So now, the next question presents itself: How do we define well-being? I believe we make a good start toward a working definition in the video, but for now let's suggest that a starting point for this state is freedom from any
lingering sense of insecurity: that despite our best efforts to believe otherwise, we begin to
accept deep down that "Hey, wait a minute, the hammer is not about to drop on my head." Once we get that there's no hammer, we feel a bit safer to be here now, a prerequisite for creativity and effective living.
The hammer is not about to drop

No hammer

Within this reclaimed space of well-being, our actions begin to take on an element of effortlessness. Back during the Renaissance, the word sprezzatura emerged,
expressing an ability to do the difficult with an apparent lack of efforting or "trying." In sports and the arts, we admire not those who overdo their effort, but those who apply the appropriate amount of effort - at the right time. Examples that come to mind are Olympic-level figure skaters, the art of Michelangelo, or the genius-level music of groups like The Beatles or Depeche Mode, who both possessed the ability to make time stand still.

According to Moshe Feldenkrais (1904-1984), a leading educator in the field of
somatics (which deals in part with the mind/body connection), this effortlessness is interwoven with a healthy degree of self-assurance, a kind that is neither aggressive nor
overly assertive. He believed that great individuals are revered not so much for their willpower and/or brainpower but for their poised reflective manner. They display serenity without solemnity, patient objectivity without compulsive seriousness.

For instance, said Feldenkrais, watch an expert woodworker as he uses a saw. He'll make special little actions with his arms and hands, but the forward and backward movements are actually initiated at the hips. His action displays not only poised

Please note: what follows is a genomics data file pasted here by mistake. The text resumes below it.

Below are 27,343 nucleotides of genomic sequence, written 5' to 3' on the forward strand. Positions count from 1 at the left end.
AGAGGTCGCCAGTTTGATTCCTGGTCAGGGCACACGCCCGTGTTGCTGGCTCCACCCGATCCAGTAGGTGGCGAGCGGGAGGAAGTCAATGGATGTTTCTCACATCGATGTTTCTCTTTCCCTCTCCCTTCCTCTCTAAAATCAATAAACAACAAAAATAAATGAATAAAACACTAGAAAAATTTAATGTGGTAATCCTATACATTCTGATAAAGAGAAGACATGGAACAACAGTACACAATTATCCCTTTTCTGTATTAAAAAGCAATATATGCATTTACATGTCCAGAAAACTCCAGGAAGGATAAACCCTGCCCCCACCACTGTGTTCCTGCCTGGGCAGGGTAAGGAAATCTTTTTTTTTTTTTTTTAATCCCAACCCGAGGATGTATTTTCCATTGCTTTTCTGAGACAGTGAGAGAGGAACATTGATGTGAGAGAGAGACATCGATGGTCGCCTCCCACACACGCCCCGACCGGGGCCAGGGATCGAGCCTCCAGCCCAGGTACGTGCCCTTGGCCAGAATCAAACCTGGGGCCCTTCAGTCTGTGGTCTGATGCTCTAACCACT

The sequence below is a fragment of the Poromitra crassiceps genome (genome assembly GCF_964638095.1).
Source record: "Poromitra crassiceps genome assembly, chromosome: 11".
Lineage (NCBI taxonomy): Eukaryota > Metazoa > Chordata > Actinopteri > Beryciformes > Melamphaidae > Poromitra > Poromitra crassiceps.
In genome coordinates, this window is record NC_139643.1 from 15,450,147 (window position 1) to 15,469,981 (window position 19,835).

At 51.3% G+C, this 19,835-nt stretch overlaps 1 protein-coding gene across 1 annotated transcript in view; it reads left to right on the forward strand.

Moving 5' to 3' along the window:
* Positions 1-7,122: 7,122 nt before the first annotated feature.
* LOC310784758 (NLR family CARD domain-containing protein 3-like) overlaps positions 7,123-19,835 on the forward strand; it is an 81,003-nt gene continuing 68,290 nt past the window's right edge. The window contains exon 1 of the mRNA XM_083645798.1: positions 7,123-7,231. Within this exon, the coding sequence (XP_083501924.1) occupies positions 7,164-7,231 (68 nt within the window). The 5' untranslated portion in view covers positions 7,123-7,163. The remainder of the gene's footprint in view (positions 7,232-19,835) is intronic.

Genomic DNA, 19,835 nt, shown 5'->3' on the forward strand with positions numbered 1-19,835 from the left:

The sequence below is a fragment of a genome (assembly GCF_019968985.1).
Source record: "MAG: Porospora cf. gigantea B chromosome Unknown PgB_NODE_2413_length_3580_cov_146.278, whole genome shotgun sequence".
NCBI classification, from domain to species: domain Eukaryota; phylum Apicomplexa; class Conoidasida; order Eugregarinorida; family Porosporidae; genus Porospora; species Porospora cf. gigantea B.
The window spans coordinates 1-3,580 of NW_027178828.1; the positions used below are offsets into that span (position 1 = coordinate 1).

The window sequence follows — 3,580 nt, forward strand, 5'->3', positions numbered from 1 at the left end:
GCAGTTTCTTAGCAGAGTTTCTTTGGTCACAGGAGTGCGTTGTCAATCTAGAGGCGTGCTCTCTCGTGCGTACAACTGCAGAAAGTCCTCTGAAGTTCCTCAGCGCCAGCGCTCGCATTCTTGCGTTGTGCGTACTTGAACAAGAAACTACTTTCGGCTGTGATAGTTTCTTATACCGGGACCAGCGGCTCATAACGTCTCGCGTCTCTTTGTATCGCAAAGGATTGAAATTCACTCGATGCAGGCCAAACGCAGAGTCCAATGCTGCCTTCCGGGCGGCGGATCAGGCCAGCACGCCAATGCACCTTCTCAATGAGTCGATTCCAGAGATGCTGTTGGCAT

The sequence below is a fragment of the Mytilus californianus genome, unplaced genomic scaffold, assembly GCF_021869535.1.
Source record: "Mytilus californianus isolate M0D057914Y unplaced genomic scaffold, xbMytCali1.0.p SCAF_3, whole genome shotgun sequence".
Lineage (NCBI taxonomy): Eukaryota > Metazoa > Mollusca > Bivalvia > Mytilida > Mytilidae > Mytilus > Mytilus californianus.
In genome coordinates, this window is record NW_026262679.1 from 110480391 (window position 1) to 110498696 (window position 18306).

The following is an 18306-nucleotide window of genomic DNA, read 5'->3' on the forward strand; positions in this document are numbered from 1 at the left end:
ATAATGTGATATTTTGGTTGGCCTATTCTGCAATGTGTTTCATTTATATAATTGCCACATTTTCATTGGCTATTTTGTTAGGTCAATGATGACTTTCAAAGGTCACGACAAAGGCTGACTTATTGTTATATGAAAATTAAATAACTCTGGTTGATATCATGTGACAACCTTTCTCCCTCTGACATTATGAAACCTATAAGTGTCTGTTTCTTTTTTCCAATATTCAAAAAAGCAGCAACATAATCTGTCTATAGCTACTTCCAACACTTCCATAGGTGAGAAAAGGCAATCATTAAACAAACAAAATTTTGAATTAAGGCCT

simplicity but serenity of attitude, in short, an expression into the world of internal well-being.

By calming down our body through a superior massage, I believe these spaces
become more available to us as well. If you don't achieve greater serenity of attitude from either giving or receiving the massage sequence outlined on this DVD, I sincerely apologize for wasting your time. Fortunately, I don't believe any apologies will be
necessary.

Feldenkrais adds that in the opposite state, one of generalized contraction of the
musculature, we are virtually impervious to suggestion or learning. In contrast, during the state of relaxation we learn faster. Not only faster, but
more completely.

A similar point has been made by
another writer in the field of bodywork, Marion Rosen (born 1914). When
tension is removed, she says, we can actually improve our thinking ability (Rosen Method Bodywork, 2003). And according to bodywork pioneer Ida Rolf (1896-1979), mentioned a couple times in the video, when we're overly tense we actually solidify our mental attitude into "biological concrete." (The video also mentions Fathers Peter Campbell and Edwin McMahon of Colorado. In their 1985 book Bio-Spirituality, they
argue likewise: that stress, however you wish to define it, siphons away our capacity for accurate judgment.)
Ida Rolf

Ida Rolf

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